While Aubrey and Lindsey get together somewhat quickly, there’s still plenty of relationship development going on and there’s no denying the strength of the love and affection they find in each other.  They’re from completely different worlds, but Lindsey is so wonderfully supportive of Aubrey and wants the world for him; and Aubrey, once he allows himself to love Lindsey, does so with his whole heart.  As I said at the beginning, the historical context here is well-done, with full acknowledgement of the risks of pursuing a homosexual relationship at this time, and the class difference between the two principals just makes things even more difficult. Men of equal status spending time together in public would not have been looked at askance, but a baronet’s son and a lowly clerk?  Very suspicious indeed.

So there are, of course, a lot of obstacles in the way of their HEA, from interfering and well-meaning (and not so well-meaning) friends, to a jealous and ill-intentioned colleague to a villainous blackmail plot.  There’s loss and heartbreak, but the author pulls everything together with great skill to reach a very satisfying conclusion in which Aubrey and Lindsey get their well-deserved HEA (and the villain gets his equally deserved comeuppance!)

There’s a strongly characterised secondary cast and lots of fascinating historical detail, ranging from the Cleveland Street Scandal and the Post Office boys, to advances in engineering, the work of the mill and incipient worker’s rights, in such a way that it never feels didactic or info-dump-y. However, there were a few things that stretched my credulity a bit –  for example, Lindsey’s father and sister realising he was an ‘invert’ before he did and his father’s plan to ‘protect’ him from that knowledge by not sending him off to Eton, and his sister’s habit of employing handsome, similarly inclined footmen so Lindsey could, er, sow his wild oats discreetly!  Then there’s the ease and frequency with which the characters travel between London and Manchester by train, seemingly just to spend the day there (Google tells me it takes between two and two-and-a-half hours now, but it must have been more than that back then?) and not only that, but surely Aubrey couldn’t have afforded to travel between Manchester and London and Wiltshire (where Lindsey owns a house) so often.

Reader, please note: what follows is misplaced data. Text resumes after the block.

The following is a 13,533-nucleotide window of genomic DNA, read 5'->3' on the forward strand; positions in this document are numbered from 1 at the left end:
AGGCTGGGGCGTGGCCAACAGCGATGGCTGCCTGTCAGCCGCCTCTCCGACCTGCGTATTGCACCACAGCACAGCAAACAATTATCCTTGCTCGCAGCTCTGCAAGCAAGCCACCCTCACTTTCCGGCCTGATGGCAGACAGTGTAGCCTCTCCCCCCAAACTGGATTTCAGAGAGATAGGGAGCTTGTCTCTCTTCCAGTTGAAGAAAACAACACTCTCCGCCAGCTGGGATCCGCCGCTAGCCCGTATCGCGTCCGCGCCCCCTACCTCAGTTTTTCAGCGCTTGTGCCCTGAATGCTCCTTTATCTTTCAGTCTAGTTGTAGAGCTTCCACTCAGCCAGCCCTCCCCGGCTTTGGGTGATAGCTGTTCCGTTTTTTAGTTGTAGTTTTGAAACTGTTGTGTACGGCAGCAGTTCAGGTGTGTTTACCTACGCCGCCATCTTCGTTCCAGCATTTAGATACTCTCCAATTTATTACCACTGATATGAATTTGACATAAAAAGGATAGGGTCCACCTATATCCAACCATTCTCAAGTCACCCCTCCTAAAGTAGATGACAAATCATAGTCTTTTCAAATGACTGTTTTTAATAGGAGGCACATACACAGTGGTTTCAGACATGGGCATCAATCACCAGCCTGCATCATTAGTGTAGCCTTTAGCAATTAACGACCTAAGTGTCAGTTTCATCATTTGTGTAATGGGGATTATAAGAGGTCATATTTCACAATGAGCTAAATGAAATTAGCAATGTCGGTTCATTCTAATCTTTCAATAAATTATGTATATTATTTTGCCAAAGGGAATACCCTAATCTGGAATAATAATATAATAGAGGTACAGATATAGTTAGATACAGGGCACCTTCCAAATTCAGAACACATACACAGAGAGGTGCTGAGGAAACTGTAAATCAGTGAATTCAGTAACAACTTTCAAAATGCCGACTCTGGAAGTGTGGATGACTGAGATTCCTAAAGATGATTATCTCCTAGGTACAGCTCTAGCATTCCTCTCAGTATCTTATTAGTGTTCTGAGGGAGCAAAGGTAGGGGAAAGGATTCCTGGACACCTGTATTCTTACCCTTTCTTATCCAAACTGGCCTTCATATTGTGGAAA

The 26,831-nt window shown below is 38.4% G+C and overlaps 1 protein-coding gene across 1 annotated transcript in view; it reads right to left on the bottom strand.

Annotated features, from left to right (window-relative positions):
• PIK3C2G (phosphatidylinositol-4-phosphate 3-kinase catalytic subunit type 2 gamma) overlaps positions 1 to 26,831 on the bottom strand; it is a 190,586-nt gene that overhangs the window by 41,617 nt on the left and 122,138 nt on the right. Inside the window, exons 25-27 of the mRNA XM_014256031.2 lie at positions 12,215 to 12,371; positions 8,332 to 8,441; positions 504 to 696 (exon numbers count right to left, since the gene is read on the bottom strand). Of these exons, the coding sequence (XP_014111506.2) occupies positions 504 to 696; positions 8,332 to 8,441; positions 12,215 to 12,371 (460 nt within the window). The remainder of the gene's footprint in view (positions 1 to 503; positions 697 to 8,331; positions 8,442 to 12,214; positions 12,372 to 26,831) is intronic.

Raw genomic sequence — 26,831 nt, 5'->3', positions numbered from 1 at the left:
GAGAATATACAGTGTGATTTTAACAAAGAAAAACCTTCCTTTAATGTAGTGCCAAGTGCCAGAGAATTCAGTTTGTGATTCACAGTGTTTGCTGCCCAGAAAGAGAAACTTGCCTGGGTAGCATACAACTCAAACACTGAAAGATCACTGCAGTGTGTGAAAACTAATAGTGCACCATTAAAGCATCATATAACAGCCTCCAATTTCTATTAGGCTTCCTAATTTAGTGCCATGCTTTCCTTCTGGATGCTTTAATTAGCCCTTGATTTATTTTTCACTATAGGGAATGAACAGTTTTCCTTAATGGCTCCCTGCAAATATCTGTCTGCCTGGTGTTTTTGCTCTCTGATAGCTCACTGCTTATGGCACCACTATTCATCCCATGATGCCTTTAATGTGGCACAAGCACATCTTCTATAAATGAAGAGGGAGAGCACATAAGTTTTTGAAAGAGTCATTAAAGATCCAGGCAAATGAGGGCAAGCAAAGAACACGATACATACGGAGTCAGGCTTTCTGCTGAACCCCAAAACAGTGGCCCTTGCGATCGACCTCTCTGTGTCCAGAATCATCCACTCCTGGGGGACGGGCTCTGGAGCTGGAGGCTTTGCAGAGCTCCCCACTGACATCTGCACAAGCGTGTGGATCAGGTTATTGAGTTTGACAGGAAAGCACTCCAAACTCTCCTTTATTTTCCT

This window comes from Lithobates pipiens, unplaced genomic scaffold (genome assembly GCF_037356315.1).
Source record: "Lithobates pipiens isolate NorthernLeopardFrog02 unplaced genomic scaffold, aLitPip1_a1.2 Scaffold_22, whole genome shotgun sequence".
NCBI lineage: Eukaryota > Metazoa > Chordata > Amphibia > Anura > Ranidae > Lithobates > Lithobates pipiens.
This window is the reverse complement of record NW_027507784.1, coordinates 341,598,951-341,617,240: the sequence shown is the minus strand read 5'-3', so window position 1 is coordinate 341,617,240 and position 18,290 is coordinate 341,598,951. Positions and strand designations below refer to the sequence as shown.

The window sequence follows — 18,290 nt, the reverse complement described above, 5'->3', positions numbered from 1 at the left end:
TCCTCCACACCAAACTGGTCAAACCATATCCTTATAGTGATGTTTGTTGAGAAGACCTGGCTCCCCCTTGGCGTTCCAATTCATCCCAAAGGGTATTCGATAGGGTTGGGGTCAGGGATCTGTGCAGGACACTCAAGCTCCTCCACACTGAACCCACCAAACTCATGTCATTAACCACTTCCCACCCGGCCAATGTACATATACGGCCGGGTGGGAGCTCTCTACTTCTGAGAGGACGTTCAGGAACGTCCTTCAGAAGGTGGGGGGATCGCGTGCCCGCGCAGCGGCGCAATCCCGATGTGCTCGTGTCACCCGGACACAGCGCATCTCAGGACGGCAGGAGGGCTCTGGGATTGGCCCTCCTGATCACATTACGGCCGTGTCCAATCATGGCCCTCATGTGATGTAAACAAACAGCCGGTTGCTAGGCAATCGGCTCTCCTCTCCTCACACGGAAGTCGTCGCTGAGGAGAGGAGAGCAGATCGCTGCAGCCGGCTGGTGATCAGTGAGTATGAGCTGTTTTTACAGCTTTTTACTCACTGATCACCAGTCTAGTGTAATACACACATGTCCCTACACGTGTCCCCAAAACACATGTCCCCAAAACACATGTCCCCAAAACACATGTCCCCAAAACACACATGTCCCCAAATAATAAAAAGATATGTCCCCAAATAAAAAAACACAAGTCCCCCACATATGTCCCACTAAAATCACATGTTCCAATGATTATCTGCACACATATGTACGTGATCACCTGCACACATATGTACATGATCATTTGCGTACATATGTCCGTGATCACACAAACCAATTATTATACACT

In the end, however, those are fairly minor concerns, more ‘things I noticed’ than ‘things that spoiled the book for me’.  Mr. Warren’s Profession is an enjoyable historical romance filled with interesting period detail, and Aubrey and Lindsey are a likeable couple who are easy to root for.  I really enjoyed their growth as characters and as a couple, together with the story’s focus on their deepening emotional connection and how they surmount the obstacles on their path to happiness.  If you’ve enjoyed books by KJ Charles and Joanna Chambers, I’d definitely suggest giving this one a try.

Grade: B+                          Sensuality: Warm

~ Caz Owens

Buy it at: Amazon or your local independent retailer

Visit our Amazon Storefront


Inline Feedbacks
View all comments